The teenage characters in Hoot, which opens this Friday, fight to end a development project that threatens a population of endangered owls.
Cybercast News Service put out a press release, er, article, calling the film “soft core eco-terrorism for kids.” The teens “trespass, rip up surveyors’ stakes, place alligators in portable toilets” and commit other dastardly “eco-terror” crimes.
CNS turned to Green Scare pioneer Ron Arnold, who “had not yet seen the film when interviewed” by the author:
“Hoot’s so-called harmless ‘mischief’ is training a generation to look cute while burning homes and cars and stores. Eco-terrorism is serious. Eco-terrorism is arson and pipe bombs and hate that hurts people and destroys lives,” Arnold said.
The author uncovered disturbing evidence of “eco-terrorism” seeping into the minds of unsuspecting youth:
A seven-year-old girl who identified herself as Dillon noted that “it was a fun movie” and said she learned that “it’s not good to kill animals.”
Talk about a national security threat!
I wonder if lawmakers will go after publications like The Philadelphia Inquirer that have published glowing reviews of the movie (and thus endorsed “eco-terrorism) using the Animal Enterprise Protection Act. That’s essentially what happened to the SHAC 7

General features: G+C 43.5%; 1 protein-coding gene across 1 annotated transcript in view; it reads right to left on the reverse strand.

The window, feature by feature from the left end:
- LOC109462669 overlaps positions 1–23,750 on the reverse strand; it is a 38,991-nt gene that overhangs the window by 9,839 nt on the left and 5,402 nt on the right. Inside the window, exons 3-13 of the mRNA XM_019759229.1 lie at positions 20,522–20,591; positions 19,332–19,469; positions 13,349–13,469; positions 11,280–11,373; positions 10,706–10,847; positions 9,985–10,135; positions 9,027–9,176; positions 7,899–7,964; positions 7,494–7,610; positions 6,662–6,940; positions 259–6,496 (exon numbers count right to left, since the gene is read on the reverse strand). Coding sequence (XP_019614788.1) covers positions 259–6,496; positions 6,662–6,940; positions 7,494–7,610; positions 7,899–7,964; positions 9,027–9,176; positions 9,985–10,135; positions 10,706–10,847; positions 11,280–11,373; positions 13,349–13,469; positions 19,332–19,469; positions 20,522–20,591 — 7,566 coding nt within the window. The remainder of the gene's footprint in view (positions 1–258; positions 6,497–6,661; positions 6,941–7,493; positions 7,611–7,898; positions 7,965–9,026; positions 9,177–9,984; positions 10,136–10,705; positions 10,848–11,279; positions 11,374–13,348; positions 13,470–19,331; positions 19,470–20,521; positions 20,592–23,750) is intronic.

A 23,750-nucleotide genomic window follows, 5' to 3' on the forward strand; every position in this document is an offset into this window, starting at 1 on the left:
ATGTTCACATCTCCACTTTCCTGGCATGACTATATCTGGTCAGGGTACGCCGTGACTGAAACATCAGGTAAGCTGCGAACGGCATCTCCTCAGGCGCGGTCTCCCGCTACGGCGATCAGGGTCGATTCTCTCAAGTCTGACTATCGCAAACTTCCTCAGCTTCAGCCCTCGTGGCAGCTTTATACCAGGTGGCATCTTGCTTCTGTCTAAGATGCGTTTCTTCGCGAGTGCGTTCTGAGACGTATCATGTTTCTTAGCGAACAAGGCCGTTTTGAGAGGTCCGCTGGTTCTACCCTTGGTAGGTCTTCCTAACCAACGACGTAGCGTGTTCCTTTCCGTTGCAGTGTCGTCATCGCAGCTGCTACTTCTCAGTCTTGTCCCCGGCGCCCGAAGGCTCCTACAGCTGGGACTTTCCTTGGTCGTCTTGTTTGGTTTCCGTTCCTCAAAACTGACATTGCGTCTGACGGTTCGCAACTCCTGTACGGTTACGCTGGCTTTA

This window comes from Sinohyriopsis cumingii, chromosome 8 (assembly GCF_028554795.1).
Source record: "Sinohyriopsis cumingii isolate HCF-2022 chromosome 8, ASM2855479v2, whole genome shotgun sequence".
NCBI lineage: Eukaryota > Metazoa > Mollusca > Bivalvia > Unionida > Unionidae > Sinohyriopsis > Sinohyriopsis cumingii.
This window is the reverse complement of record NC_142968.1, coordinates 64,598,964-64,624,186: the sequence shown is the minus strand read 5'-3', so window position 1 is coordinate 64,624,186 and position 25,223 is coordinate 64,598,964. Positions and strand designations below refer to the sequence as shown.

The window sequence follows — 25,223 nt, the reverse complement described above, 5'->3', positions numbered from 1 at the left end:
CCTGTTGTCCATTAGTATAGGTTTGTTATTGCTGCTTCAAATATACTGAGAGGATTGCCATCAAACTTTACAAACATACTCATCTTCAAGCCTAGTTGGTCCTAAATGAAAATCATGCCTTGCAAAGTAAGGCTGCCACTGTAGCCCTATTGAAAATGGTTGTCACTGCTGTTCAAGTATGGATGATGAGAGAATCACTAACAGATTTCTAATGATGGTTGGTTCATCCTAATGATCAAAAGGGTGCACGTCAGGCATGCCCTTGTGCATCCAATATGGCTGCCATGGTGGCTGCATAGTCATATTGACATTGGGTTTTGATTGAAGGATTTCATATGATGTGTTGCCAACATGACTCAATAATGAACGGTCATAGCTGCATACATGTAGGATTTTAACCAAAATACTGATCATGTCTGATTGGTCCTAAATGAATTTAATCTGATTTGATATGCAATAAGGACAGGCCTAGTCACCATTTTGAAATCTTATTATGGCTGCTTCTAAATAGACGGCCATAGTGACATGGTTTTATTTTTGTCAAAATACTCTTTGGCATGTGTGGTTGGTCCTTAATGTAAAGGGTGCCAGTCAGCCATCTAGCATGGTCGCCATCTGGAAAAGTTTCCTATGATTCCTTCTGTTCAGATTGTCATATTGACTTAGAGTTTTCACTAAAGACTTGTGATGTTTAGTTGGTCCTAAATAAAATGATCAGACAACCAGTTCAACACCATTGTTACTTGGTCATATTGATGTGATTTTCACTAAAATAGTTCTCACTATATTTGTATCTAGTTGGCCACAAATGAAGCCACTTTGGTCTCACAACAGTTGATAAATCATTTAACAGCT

Ron and CNS have a point, though. But let’s not stop with Hoot. How dare any Hollywood film encourage children to take a stand and save cute little animals? After we run Hoot out of the theatres, we should take our torches to any movie store that rents that video training guide for the Animal Liberation Front, Free Willy.
As the masterminds behind this Green Scare would surely agree, we should be teaching children about freeing markets, not freeing Willy.